…basic moral judgment [is] substantially intact in children with autism who are severely impaired in ‘theory of mind’.

Or in other words, severely autistic people demonstrably know the difference between right and wrong.

The third paper that I did get ahold of in its entirety was a very disturbing case study about an autistic 10 year old girl who killed her baby sister. After reading it and the heap of physical and mental abuses placed upon the autistic child, including the parents letting neighbours beat her and the parents withdrawing her seizure medications I felt this case was too extreme to be valid.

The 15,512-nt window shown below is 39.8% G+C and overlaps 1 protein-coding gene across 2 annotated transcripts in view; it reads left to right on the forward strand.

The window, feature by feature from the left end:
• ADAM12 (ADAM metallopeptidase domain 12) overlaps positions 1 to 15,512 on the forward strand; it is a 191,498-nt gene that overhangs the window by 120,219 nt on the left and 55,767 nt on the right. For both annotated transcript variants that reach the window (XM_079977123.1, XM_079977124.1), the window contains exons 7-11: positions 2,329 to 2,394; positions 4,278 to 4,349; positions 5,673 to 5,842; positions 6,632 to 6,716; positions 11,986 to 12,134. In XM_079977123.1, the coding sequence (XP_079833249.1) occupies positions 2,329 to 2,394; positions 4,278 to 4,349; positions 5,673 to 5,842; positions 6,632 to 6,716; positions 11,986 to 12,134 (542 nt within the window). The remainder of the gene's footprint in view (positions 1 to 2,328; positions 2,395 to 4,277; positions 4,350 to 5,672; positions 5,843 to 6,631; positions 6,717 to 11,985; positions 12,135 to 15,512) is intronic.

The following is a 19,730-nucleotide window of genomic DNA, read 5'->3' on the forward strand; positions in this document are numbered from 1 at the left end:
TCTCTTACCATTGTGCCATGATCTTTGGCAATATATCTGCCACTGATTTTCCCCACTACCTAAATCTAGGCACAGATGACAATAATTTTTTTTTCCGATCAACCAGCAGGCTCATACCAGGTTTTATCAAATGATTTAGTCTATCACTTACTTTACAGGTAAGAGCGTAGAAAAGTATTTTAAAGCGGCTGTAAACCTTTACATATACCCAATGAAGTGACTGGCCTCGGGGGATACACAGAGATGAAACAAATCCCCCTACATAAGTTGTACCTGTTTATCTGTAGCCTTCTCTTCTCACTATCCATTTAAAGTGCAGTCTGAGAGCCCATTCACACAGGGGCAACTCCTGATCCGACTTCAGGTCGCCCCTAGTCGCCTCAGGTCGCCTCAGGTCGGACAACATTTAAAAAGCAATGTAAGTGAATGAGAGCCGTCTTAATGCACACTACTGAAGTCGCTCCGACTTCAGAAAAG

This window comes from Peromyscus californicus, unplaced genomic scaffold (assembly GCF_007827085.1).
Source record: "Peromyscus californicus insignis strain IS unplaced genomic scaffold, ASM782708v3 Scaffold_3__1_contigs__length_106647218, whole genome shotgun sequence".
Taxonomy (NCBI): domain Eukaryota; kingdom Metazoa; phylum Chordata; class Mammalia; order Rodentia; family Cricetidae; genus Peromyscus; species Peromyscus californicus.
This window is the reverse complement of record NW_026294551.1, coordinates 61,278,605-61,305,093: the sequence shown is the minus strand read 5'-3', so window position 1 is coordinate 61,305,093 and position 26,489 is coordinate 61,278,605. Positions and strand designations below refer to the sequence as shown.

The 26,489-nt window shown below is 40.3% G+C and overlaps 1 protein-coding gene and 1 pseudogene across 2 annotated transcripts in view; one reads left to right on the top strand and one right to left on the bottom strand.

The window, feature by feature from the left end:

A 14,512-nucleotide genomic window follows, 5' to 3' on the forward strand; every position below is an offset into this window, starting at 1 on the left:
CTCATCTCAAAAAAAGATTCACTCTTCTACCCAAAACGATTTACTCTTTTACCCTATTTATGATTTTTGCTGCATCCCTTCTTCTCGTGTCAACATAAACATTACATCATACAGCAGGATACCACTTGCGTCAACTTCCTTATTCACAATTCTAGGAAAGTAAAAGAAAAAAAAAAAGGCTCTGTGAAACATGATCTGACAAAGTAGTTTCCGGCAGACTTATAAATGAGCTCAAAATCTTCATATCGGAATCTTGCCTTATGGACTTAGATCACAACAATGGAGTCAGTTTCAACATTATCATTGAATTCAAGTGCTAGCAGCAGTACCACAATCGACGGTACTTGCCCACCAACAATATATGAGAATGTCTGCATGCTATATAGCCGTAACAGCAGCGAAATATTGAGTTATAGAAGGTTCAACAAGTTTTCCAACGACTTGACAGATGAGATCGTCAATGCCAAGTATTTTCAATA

The feeling I get is that these tragic cases of severely autistic people seriously harming others are rarer than rare. Certainly the observation that severely autistic people clearly are aware of right and wrong and that the follow up observation that severely autistic (and atypically autistic) people had an extremely low conviction rate compared to controls shows that I think its very wrong to paint autistic people as requiring a cure before they kill us all or are forcibly locked away. It is also wrong to suggest that the ability to find happiness in a life with autism is somehow not realistic because autistic people kill others. Its a real shame that Doherty and AoA – all parents of autistic people – have so little respect for the sort of people their children may turn out to be.